Defensive Score Sheet
Last night's quarterfinal game was a much more efficient affair than the regular season closer between Oakland and Southern Utah a week ago in Cedar City. Both teams scored well above last week's rate, despite the fact the score was nearly the same. As a result, the defensive score sheet from this game was a bit less extreme than last week's edition. For a brief introduction to the concept of a defensive score sheet, check out the debut post from Friday. Now we'll dive right into the charts, starting with Oakland.
When comparing charts between games, one might wonder why this week's individual defensive ratings are higher. This is due to the fact that individual defensive ratings are calculated in part from the team defensive rating. The tournament game featured a much more average defensive performance by Oakland, on a per-possession base, than the last one which was on the extreme low end (note that OU's "average" defensive output is tops in the league - so this is a good thing). As a result, the numbers look higher, when indeed they are still quite strong. The column that really stands out to me is that of Percent of Team Defensive Possessions. We would expect, on average, each player to account for 20% of a team's defensive possessions, and Oakland comes really close to achieving this standard. As opposed to the last game where Keith Benson was active at a very high clip, this time he's right on the average mark at 20%. SUU went at Travis Bader quite a bit for the second straight game as the redshirt freshman, along with Benson and Will Hudson, faced the highest number of possessions in raw terms. In what has been a trend between these two teams, Ilija faced an incredible amount of possessions in very limited minutes. But his stop percentage improved drastically here (from 16% to 35%). Kudos.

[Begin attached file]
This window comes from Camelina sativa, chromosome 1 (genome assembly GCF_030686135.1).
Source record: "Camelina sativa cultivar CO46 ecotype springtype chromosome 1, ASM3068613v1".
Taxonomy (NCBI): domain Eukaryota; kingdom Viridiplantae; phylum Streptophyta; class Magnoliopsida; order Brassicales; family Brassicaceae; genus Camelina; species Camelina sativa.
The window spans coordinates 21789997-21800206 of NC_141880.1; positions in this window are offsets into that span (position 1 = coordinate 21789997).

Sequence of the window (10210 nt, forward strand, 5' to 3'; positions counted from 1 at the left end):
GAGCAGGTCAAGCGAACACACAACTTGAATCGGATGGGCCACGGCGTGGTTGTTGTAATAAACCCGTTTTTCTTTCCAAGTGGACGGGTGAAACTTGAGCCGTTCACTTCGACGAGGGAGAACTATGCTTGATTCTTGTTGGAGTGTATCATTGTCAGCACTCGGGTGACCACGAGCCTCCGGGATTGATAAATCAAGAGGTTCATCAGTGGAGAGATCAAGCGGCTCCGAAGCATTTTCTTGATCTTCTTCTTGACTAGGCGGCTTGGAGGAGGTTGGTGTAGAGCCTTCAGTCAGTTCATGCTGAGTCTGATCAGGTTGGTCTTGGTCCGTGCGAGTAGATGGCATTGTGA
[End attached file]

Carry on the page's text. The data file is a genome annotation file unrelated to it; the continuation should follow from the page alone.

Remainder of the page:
Now we turn to Southern Utah's score sheet. Unlike Oakland, SUU allowed the offense to score well above what it has allowed on average in conference play.
Oakland's bigs went at SUU's frontcourt from the post and the guards attacked them from the perimeter, so we end up seeing guys like Matt Massey and Kyle Davis accounting for a lot of the team's defensive possessions. Ray Jones, Jr. was also above the average by this standard, no doubt due to the many times he found himself trying to prevent Reggie Hamilton from driving to the hoop in the first half. Here's one play where Hamilton shakes off Jones and scores over Massey's out-stretched arms:
There's nothing too alarming here with the rest of the SUU defensive score sheet, though I do want to showcase the individual lines of Matt Massey and another of SUU's many post options, Matt Hodgson.
Massey had a stop percentage of just 12% in the time he was on the floor, in large part due to Keith Benson getting the best of him. Benson was hitting most of his jumpers and hook shots, and he was going up hard when deep in the post. Massey took the brunt of those makes, and while he hit a few jumpers over Benson himself, he was definitely overmatched on this night. Matt Hodgson, on the other hand, used his length to bother shots. He and Benson shared the court at times during the game, and a few of those forced misses or defensive boards were while guarding Benson. Perhaps most incredibly, Hodgson didn't commit any fouls that sent a player to the stripe - this from a guy whose minutes have often waned due to foul trouble. Hodgson did, however, make a lazy pass that led to this: